Trichinosis is a disease caused by the invasion of the human body by the larval stage of the parasitic nematode worm Trichinella spiralis. Characteristically, humans are infected by eating poorly cooked pork, but infection sometimes follows eating the flesh of other carnivores such as bears or herbivores such as horses. The several varieties of trichinella all have the same life cycle—infection occurs when the larvae, encysted in muscle tissue ("red meat"), are ingested. The cyst wall is dissolved by gastric juices and the larvae are released into the intestine, where they undergo several developmental stages before reaching sexual maturity. Female adult worms may live for some years, continuing to produce newborn larvae that migrate through the intestinal wall and invade many organs and tissues, including the heart, brain, eye, and muscle tissue.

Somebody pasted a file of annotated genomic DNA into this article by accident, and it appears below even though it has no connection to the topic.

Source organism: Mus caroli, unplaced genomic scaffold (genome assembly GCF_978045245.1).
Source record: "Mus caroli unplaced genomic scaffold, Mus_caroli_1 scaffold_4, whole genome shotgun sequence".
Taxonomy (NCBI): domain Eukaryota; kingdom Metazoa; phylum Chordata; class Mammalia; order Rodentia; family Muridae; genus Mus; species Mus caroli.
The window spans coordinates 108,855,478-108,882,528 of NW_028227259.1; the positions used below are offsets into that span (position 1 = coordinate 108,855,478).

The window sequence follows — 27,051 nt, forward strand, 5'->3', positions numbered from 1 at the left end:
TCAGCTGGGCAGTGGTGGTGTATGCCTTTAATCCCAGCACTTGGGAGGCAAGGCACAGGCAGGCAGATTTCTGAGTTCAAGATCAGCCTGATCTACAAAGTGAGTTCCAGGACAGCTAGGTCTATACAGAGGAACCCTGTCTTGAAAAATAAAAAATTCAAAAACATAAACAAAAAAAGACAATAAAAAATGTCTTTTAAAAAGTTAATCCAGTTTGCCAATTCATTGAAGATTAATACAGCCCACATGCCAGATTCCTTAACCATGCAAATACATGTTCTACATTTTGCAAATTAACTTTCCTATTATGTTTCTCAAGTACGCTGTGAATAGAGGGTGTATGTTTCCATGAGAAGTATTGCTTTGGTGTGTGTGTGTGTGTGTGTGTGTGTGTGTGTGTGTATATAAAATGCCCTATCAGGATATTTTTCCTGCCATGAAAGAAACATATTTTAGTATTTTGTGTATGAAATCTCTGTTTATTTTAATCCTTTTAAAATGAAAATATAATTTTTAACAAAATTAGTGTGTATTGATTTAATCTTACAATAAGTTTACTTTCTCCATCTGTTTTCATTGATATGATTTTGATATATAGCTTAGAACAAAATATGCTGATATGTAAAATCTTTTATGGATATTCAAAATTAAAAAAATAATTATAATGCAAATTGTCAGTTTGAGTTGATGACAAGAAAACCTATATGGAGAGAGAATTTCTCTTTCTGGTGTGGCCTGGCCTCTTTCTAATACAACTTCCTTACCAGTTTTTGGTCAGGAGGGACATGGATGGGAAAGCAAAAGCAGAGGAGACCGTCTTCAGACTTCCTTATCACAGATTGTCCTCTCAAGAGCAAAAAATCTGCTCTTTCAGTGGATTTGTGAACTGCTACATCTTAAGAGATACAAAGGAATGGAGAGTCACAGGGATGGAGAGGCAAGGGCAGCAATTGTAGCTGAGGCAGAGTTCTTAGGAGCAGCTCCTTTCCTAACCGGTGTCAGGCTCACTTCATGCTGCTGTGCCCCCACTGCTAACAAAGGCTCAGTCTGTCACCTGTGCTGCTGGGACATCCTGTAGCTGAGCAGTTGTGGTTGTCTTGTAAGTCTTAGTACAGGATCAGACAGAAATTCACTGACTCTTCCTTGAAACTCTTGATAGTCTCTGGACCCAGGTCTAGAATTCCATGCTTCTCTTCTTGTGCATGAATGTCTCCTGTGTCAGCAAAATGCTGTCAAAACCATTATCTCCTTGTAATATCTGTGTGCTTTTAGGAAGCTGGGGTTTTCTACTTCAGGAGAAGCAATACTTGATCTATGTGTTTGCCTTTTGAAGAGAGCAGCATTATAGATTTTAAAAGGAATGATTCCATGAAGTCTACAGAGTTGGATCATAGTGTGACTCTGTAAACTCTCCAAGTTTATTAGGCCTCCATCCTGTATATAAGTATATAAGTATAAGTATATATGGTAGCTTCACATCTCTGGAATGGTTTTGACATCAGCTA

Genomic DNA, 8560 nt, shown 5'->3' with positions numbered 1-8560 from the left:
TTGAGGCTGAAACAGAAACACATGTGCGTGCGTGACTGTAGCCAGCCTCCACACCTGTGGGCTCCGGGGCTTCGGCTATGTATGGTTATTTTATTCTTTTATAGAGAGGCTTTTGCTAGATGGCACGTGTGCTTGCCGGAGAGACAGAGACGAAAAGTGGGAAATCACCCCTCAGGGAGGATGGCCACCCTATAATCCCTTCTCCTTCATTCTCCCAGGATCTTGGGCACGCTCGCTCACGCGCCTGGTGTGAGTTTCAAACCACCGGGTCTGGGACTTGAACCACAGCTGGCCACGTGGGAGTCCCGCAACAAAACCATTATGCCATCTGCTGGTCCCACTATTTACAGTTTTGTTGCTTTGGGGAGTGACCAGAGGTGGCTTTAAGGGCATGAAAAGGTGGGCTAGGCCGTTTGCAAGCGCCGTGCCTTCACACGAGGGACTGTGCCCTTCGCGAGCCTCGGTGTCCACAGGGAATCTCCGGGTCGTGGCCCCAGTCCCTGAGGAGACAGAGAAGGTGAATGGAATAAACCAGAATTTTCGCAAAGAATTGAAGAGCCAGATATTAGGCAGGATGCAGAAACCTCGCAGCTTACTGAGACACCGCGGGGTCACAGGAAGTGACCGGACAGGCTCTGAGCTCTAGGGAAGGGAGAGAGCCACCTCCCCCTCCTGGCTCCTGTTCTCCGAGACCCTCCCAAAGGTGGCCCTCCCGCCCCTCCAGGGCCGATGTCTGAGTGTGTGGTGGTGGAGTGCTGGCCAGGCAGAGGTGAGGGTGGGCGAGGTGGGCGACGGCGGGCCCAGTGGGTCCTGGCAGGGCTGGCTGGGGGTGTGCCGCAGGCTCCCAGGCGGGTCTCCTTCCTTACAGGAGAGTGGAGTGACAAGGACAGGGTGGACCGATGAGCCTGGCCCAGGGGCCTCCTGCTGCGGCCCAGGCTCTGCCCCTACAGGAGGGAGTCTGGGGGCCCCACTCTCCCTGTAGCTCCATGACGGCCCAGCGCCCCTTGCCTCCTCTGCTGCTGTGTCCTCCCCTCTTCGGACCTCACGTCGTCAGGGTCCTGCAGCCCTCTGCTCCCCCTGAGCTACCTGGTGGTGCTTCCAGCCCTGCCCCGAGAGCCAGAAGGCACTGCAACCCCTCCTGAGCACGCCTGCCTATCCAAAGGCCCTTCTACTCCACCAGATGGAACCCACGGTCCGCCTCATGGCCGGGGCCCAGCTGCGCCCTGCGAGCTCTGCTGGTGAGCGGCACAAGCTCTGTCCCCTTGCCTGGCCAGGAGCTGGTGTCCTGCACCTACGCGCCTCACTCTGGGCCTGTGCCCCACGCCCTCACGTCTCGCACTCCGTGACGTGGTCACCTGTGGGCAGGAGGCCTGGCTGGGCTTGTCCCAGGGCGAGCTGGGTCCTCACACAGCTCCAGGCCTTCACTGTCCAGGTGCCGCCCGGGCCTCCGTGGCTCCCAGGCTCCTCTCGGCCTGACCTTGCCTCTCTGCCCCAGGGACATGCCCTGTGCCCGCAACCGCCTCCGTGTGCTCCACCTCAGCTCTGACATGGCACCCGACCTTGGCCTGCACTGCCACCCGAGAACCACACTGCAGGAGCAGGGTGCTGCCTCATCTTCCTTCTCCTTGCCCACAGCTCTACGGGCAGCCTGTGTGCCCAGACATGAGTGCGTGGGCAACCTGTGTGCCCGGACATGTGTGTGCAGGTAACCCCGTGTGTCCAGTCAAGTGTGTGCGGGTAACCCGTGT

Heavy infection can be lethal or have devastating clinical effects such as seizures, heart attack, or blindness if the brain, heart, or eyes are affected. Light and moderate infection (when only a few cysts are ingested) causes muscle pains, skin rashes, diarrhea, and other symptoms that may be so vague that the condition escapes detection. Sometimes it comes to light only years later when calcium deposits around dead cysts show up on an X-ray. As infection occurs only by ingesting meat containing live larvae, person-to-person transmission is not possible.
Control relies on prevention. Abattoirs must be regularly and rigorously inspected and all suspect meat must be condemned; hunters need to be aware that carnivorous game animals may be infected, and must therefore ensure that meat is thoroughly cooked for long enough to kill any cysts that it may contain.
JOHN M. LAST